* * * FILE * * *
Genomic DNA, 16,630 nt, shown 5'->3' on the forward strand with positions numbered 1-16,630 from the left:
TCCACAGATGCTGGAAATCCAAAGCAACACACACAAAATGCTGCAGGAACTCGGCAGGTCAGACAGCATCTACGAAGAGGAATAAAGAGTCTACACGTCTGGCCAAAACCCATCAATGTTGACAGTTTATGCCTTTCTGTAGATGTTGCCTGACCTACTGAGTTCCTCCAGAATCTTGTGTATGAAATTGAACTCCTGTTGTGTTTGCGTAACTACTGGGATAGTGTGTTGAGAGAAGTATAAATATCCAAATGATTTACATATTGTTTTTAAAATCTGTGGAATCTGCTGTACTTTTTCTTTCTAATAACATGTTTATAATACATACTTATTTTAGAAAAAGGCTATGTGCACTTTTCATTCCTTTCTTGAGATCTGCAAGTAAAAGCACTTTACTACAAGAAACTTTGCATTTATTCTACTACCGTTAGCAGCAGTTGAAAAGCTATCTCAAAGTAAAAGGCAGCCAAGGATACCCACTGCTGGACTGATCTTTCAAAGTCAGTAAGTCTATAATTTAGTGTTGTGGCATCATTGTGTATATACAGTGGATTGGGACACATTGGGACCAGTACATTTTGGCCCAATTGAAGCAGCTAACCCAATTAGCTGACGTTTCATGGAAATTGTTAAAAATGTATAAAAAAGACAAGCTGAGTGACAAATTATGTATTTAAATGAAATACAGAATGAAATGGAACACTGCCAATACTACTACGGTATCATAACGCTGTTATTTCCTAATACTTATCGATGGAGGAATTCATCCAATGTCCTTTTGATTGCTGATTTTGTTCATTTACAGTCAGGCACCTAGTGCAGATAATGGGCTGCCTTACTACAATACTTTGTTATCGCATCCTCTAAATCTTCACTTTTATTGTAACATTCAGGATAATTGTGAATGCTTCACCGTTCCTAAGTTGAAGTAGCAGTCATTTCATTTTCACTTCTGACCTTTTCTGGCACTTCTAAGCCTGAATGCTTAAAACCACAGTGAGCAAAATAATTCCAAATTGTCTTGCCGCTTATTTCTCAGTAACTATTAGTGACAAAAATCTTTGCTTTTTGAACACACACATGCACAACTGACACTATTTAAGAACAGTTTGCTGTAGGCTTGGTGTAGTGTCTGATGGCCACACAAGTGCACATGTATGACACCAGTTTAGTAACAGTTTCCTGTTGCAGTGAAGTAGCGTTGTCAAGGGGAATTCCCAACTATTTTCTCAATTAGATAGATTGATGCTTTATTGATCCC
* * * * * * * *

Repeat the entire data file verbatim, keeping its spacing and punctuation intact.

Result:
Genomic DNA, 16,630 nt, shown 5'->3' on the forward strand with positions numbered 1-16,630 from the left:
TCCACAGATGCTGGAAATCCAAAGCAACACACACAAAATGCTGCAGGAACTCGGCAGGTCAGACAGCATCTACGAAGAGGAATAAAGAGTCTACACGTCTGGCCAAAACCCATCAATGTTGACAGTTTATGCCTTTCTGTAGATGTTGCCTGACCTACTGAGTTCCTCCAGAATCTTGTGTATGAAATTGAACTCCTGTTGTGTTTGCGTAACTACTGGGATAGTGTGTTGAGAGAAGTATAAATATCCAAATGATTTACATATTGTTTTTAAAATCTGTGGAATCTGCTGTACTTTTTCTTTCTAATAACATGTTTATAATACATACTTATTTTAGAAAAAGGCTATGTGCACTTTTCATTCCTTTCTTGAGATCTGCAAGTAAAAGCACTTTACTACAAGAAACTTTGCATTTATTCTACTACCGTTAGCAGCAGTTGAAAAGCTATCTCAAAGTAAAAGGCAGCCAAGGATACCCACTGCTGGACTGATCTTTCAAAGTCAGTAAGTCTATAATTTAGTGTTGTGGCATCATTGTGTATATACAGTGGATTGGGACACATTGGGACCAGTACATTTTGGCCCAATTGAAGCAGCTAACCCAATTAGCTGACGTTTCATGGAAATTGTTAAAAATGTATAAAAAAGACAAGCTGAGTGACAAATTATGTATTTAAATGAAATACAGAATGAAATGGAACACTGCCAATACTACTACGGTATCATAACGCTGTTATTTCCTAATACTTATCGATGGAGGAATTCATCCAATGTCCTTTTGATTGCTGATTTTGTTCATTTACAGTCAGGCACCTAGTGCAGATAATGGGCTGCCTTACTACAATACTTTGTTATCGCATCCTCTAAATCTTCACTTTTATTGTAACATTCAGGATAATTGTGAATGCTTCACCGTTCCTAAGTTGAAGTAGCAGTCATTTCATTTTCACTTCTGACCTTTTCTGGCACTTCTAAGCCTGAATGCTTAAAACCACAGTGAGCAAAATAATTCCAAATTGTCTTGCCGCTTATTTCTCAGTAACTATTAGTGACAAAAATCTTTGCTTTTTGAACACACACATGCACAACTGACACTATTTAAGAACAGTTTGCTGTAGGCTTGGTGTAGTGTCTGATGGCCACACAAGTGCACATGTATGACACCAGTTTAGTAACAGTTTCCTGTTGCAGTGAAGTAGCGTTGTCAAGGGGAATTCCCAACTATTTTCTCAATTAGATAGATTGATGCTTTATTGATCCC